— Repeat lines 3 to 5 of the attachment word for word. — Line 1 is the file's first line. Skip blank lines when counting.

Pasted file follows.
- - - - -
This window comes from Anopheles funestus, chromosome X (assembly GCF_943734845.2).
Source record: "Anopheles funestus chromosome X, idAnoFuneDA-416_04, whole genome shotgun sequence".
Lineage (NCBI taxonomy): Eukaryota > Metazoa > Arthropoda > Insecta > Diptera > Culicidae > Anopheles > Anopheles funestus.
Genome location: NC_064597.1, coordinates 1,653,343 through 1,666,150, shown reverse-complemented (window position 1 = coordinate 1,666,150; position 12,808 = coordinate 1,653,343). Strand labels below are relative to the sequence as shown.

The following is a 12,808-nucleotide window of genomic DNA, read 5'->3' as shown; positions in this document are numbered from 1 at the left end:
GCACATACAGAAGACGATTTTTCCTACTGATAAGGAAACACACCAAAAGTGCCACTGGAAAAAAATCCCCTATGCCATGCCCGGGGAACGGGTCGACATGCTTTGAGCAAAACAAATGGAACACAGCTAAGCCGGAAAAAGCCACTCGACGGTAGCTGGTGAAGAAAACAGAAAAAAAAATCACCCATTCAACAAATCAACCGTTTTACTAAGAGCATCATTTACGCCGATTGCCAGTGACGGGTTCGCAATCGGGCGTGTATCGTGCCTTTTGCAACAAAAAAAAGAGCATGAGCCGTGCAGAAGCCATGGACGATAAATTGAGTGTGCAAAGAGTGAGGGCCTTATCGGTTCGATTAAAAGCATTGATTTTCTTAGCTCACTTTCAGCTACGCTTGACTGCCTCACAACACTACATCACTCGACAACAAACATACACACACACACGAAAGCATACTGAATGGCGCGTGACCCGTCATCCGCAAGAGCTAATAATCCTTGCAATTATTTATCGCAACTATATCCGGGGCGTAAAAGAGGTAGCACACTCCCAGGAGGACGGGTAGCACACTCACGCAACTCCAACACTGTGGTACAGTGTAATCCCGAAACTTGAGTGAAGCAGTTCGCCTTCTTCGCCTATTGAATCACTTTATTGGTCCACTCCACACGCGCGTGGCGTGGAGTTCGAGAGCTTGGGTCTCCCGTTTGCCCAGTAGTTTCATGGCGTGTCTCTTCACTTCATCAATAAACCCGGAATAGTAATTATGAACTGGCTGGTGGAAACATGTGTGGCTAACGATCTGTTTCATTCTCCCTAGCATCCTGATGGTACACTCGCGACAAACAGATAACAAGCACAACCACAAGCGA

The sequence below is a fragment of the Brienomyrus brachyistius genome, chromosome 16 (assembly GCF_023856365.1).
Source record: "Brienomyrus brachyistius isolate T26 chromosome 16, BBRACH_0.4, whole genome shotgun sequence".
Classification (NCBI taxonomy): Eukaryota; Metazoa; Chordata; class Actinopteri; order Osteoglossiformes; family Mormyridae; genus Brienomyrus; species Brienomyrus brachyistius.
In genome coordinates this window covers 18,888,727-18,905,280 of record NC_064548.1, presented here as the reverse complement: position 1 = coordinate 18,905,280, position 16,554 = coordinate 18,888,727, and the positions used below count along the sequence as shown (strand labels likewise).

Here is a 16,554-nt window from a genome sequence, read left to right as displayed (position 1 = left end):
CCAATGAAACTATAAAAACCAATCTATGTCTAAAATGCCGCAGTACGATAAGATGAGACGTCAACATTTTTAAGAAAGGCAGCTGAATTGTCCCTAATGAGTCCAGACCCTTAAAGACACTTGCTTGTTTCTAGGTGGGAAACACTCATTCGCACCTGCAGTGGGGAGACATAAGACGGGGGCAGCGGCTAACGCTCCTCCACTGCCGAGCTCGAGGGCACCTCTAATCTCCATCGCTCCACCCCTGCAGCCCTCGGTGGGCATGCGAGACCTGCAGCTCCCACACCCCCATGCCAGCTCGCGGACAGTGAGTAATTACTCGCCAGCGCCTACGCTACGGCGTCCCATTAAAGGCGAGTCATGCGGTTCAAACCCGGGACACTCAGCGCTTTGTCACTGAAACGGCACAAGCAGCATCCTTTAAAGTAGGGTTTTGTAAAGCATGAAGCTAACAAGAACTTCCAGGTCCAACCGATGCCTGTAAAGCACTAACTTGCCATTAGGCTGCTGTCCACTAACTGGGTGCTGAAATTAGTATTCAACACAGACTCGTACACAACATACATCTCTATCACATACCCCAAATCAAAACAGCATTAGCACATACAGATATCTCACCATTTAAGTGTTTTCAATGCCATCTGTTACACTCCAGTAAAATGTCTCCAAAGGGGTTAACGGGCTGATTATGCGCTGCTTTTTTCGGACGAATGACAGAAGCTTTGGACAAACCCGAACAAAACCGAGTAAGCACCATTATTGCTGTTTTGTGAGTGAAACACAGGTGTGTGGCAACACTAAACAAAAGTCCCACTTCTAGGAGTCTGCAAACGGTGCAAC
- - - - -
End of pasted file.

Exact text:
Lineage (NCBI taxonomy): Eukaryota > Metazoa > Arthropoda > Insecta > Diptera > Culicidae > Anopheles > Anopheles funestus.
Genome location: NC_064597.1, coordinates 1,653,343 through 1,666,150, shown reverse-complemented (window position 1 = coordinate 1,666,150; position 12,808 = coordinate 1,653,343). Strand labels below are relative to the sequence as shown.

The following is a 12,808-nucleotide window of genomic DNA, read 5'->3' as shown; positions in this document are numbered from 1 at the left end: